I started this quilt last year to give to my husband on our wedding day. I was first introduced to quilting by his mother who pasted away 2 years before we were married. We were married in June. Needless to say, it wasn’t finished on time. The other thing I should tell you is, he and I were marrying for the second time. We were reacquainted via Facebook in 2012 after no communication for almost 30 years. The next year, I lost both my sons under separate circumstances. John and I were together when they were children. Our splitting was my doing, but I could not forget him. My children’s deaths just intensified my feelings for him. After a grieving period and many, many notes and posts, I finally declared my feelings in 2016 on Christmas Eve. Moments after hitting the send button, he made it clear that he felt the same way. We met up in January. Our circumstances that prevented us from being together are complicated. That being said, we were only able to be together 6 or 7 times a year. During our second reunion in February, he asked me to marry him. We were planning our new lives, when in March, his mother passed away. I need to add that during this same period, I was reacquainted with my ex-mother-in-law. She and I talked for hours. I think I missed his family as much as I did him. She told me she knew John still loved me and she was so happy we had plans to be together again. Due to said complications, John knew nothing of the subject of our extensive talks. His mother’s death sent him reeling. We were not to see each other until June of 2017. After many emotional ups and downs and logistic obstacles, we were finally engaged on Christmas Eve 2018. I started this quilt in June 2018, determined to make the quilt, as I told his mother I would. I found the fabrics at Joanne Fabrics and cut the fabrics all by hand (no precuts). Honestly, I didn’t know any better, but I don’t think I could have found this theme in precuts, so I guess ignorance is bliss. Our last year has been a whirlwind. Between moving and buying a house together and planning our wedding, the quilt got put on hold. I was not sure how to proceed. Finally able to take a breath, I finally had time to explore Missouri Star Quilt co. I am so glad I did. The tutorials have been a real eye opener. Now I have the knowledge to make this quilt so much better than I originally planned. Along with the patching in the first picture, I plan to add a black inner border, another border of small arrow shapes, a second inner border and a 6 inch outer border and a contrasting binding. The backing is on back order but I won’t need it for a little while. We have a queen size bed but we are both blanket hogs. This thing is going to be huge!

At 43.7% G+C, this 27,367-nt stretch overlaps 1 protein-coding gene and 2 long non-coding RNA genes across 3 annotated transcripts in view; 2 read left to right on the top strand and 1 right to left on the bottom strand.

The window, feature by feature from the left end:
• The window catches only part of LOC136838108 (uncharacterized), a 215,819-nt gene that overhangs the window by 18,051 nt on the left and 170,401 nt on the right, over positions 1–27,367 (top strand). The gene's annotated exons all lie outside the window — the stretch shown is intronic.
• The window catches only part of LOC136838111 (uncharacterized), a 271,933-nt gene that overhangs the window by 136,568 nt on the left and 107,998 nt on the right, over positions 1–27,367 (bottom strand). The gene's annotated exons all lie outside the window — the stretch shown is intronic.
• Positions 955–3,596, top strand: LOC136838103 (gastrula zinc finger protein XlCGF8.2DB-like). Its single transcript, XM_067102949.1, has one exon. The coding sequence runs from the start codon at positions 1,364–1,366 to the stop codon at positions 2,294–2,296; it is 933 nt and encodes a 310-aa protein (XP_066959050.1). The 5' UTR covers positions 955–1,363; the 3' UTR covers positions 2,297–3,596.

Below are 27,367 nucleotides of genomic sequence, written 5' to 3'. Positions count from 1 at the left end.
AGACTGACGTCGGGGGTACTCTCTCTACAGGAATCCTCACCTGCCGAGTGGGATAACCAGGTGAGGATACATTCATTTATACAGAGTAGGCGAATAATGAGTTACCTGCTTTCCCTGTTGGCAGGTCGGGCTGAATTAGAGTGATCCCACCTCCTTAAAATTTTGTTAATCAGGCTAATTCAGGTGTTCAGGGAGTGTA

About 3 years ago I went to a estate sale that advertised much sewing supplies. There was a whole room full of stuff in no particular organized manner. In one corner was a huge pile of stuff. When I asked why it was so piled up they stated it was trash. At the very front was a large shopping bag with what appeared to be a sewn quilt top. I pulled the tangled dirty thing out and saw it was savable. Washed it and cut the fraying seams, restiched a few and pressed it many times to get it flat. When I asked how much they told me a $1.00 as it was trash. Donating this to Bowl Pink which helps local women who face cancer.
I bought some beautiful charm packs, cant remember the name now, but decided to try the Bow Tie quilt design by Jenny Doan. I paired the charm packs with a subtle cream batik, and had so much fun, the quilt top became king sized. I used the charm packs as is, no cutting down, and since they are 5" sq, I just cut them in quarters for the bow tie pieces. Perfect!! So I quilted it, using a batik backing, and decided to gift to a friend. Then I had to make pillowcases to match. Used the batik backing for the body, and had leftover bow tie blocks so I used them to make the cuff on the pillowcases. They turned out perfect!! I am so proud of myself for thinking of using the leftover blocks to create the cuff, which made it so much more coordinated.